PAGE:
One of President Clinton's first actions in office was to sign an executive order reversing the ban on research involving RU-486, the abortion pill approved by the Food and Drug Administration in late September. How fitting that, in the waning days of Clinton's administration, RU-486 (now available under the brand name Mifepristone) will become available for women who prefer this most private form of abortion. Can the soft-focus tv ads be far behind, in which a young woman says she and her husband hope to have a few children, someday, but meanwhile they're happy with their Jack Russell terrier and dreams of a vacation for two in Paris?

This is what Mifepristone offers: slow death to thousands of developing babies who would otherwise attach to the walls of their mothers' wombs and grow there until they are born.

We are completing this issue of CT amid hotly contested results in the presidential election, and those results could dramatically affect the RU-486 debate. Should he win, George W. Bush would have a poignant opportunity to signal a new respect for the sanctity of life. In the America of a President Gore, meanwhile, RU-486 would be here to stay. That much is clear.

Regardless of any action by the newly elected President, however, the prolife movement will not only endure but find new ways to wage the important campaign for Americans' hearts and minds.

New Republic columnist Andrew Sullivan voices his feeling that RU-486 could actually help the prolife cause: "By making early abortion easier and more private, RU-486 would also subtly increase the social stigma of late abortions—paving the way perhaps for legislation making third-trimester abortions more difficult to get or even illegal altogether." We are not certain that Sullivan's optimism is well-founded: increasing access to one form of abortion does not typically decrease demand for other forms of abortion. Still, we welcome any possibility that America could join many European nations in making abortion less accessible with each new week of pregnancy.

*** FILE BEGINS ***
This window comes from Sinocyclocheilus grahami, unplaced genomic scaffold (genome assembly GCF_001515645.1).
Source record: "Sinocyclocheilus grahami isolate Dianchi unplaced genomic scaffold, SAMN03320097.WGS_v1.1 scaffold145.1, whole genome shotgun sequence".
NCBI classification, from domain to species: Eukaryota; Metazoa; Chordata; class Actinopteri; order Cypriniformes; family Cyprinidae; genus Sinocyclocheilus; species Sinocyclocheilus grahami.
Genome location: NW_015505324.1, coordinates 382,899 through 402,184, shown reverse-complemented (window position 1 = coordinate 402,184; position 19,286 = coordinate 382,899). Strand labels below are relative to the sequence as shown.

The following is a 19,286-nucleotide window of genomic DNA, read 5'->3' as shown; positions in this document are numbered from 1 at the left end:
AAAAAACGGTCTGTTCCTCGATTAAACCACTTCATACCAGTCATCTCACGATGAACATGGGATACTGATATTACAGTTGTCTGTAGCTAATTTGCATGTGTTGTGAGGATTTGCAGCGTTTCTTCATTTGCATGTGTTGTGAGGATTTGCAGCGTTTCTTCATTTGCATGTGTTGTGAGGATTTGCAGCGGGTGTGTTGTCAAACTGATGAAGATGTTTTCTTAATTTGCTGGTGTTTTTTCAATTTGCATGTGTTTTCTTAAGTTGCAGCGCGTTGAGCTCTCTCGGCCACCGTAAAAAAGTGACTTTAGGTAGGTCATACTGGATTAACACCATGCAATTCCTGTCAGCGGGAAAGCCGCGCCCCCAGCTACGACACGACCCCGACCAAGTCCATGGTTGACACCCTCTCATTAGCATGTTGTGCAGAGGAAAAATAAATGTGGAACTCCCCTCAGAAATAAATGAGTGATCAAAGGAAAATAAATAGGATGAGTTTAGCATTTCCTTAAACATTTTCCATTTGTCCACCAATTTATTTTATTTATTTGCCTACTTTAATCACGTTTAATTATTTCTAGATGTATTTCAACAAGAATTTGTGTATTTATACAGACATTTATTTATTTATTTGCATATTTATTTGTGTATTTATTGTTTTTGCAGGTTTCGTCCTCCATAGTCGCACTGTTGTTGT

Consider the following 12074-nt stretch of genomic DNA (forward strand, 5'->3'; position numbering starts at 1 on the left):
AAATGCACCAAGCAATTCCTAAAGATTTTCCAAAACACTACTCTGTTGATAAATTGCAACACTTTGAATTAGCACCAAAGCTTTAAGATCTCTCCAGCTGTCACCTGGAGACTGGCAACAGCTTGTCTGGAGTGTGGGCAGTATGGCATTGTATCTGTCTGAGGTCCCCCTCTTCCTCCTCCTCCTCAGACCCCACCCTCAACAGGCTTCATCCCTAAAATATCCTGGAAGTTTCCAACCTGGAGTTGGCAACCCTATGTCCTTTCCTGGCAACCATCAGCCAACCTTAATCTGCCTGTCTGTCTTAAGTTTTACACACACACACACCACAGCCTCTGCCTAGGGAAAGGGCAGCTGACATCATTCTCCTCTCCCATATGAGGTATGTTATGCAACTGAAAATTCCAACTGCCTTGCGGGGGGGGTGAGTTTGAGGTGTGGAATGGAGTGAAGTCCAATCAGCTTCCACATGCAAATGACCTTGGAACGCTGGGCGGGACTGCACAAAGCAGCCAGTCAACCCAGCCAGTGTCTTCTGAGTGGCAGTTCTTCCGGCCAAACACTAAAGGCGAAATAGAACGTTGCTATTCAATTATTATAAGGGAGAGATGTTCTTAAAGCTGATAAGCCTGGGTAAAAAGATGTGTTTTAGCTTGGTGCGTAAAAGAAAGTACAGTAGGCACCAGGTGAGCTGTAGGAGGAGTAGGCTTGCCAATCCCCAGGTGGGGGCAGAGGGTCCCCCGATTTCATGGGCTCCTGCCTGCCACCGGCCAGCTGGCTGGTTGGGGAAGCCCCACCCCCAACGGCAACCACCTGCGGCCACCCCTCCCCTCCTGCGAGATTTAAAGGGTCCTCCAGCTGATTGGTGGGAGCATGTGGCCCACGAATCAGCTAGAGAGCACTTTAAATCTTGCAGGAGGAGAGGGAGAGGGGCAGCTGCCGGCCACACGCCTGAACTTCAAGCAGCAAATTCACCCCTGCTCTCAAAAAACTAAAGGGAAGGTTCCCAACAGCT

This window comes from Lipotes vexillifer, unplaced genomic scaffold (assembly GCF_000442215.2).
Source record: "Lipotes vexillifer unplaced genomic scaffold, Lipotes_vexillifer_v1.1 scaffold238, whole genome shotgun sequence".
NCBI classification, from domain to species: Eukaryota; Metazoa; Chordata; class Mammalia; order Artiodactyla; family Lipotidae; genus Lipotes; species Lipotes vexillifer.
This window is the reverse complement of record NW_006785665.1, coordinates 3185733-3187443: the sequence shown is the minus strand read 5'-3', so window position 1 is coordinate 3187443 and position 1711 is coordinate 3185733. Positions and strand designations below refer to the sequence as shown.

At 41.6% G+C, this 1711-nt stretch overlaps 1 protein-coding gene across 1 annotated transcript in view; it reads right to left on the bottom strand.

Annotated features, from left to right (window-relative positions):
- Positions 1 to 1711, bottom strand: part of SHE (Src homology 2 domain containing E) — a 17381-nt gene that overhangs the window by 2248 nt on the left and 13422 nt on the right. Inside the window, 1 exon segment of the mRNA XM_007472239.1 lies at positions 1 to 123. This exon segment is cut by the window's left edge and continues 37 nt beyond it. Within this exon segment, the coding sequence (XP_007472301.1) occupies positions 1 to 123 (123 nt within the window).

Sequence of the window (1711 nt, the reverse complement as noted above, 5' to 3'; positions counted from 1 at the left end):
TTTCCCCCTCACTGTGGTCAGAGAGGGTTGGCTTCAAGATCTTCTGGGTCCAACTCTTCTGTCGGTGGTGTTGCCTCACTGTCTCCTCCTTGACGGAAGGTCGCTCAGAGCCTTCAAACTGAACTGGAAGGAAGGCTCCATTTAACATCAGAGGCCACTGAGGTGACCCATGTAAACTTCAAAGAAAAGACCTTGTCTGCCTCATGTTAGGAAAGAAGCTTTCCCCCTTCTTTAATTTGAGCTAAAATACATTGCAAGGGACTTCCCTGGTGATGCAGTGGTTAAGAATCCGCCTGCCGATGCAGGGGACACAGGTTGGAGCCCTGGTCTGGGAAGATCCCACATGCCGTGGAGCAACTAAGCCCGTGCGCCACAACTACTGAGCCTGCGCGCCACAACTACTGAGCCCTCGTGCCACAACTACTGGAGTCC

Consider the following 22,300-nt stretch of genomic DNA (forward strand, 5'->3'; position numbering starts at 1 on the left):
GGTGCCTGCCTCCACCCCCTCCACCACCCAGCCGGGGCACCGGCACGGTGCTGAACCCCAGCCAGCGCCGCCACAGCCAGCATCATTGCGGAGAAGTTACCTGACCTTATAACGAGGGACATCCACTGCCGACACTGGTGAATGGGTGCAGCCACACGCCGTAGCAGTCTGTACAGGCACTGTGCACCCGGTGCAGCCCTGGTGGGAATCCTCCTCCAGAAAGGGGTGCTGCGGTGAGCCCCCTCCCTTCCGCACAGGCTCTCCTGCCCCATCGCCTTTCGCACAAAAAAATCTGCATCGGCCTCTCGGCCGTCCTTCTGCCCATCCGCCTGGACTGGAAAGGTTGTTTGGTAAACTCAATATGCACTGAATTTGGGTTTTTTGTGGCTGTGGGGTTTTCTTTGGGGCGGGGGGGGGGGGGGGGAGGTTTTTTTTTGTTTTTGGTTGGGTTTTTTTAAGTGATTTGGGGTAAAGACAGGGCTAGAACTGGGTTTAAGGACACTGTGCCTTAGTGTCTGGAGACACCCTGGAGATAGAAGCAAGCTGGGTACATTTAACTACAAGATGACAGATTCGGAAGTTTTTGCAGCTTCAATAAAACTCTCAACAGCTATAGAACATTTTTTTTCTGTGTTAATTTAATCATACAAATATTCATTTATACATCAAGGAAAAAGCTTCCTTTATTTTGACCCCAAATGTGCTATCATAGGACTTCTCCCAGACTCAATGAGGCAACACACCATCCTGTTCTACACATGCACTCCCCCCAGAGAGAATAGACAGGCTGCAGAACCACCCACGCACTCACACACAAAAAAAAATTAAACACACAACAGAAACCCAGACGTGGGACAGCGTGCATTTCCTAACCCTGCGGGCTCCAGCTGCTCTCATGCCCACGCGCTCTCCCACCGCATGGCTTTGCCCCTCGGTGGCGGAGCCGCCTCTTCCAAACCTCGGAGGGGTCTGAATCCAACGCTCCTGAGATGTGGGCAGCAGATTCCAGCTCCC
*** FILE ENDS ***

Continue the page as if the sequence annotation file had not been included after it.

For too many years, prochoice activists have characterized Roe v. Wade as guaranteeing the right to any abortion at any stage of pregnancy. As Congress must now debate whether even babies who survive abortions are entitled to live, surely Americans can find a consensus that certain late-term abortions are morally reprehensible.

Nevertheless, as Frederica Mathewes-Green writes on, such changes in law are only the beginning of the work ahead for prolife Americans: "RU-486 won't create peace in the abortion wars; making it earlier doesn't make it better, because violence is wrong at any point of the continuum, not just when somebody is cuddly-looking. This is the conviction that energizes the prolife movement, for almost 30 years past and as many as necessary ahead."

Perhaps someday historians will look back in horror on an age when American women would consciously swallow pills guaranteed to kill their offspring. Perhaps someday a majority of Americans will agree that RU-486 deserves to be known (in the words of Princeton law professor Robert P. George) as "the Zyklon B of the abortion industry." For now, Americans who are prolife must work within a culture that all too often treats pregnancy as a disease and abortion as the by-any-means- necessary cure.

We must not neglect whatever opportunities may arise from the poisonous entry of RU-486 into the abortion debate.

Related Elsewhere

See also Christianity Today's recent article on the Born Alive Infants Protection Act, "Lives Measured in Minutes | New legislation would offer greater care for premature newborns near death." (Nov. 9, 2000)

Other Christianity Today articles about RU-486 include:

Books & Culture Corner: RU-486 Uncovers a Lie—And It's Not Just About Abortion | Think the abortion pill is indicative of postmodernity? You're wrong. (Oct. 2, 2000)

Abortion Pill Seems on Fast Track (Sept. 3, 1996)

Andrew Sullivan's New Republic column on RU-486 is available online.

The Boston Globe says doctors are avoiding Mifepristone. See more news stories at Yahoo's full coverage.

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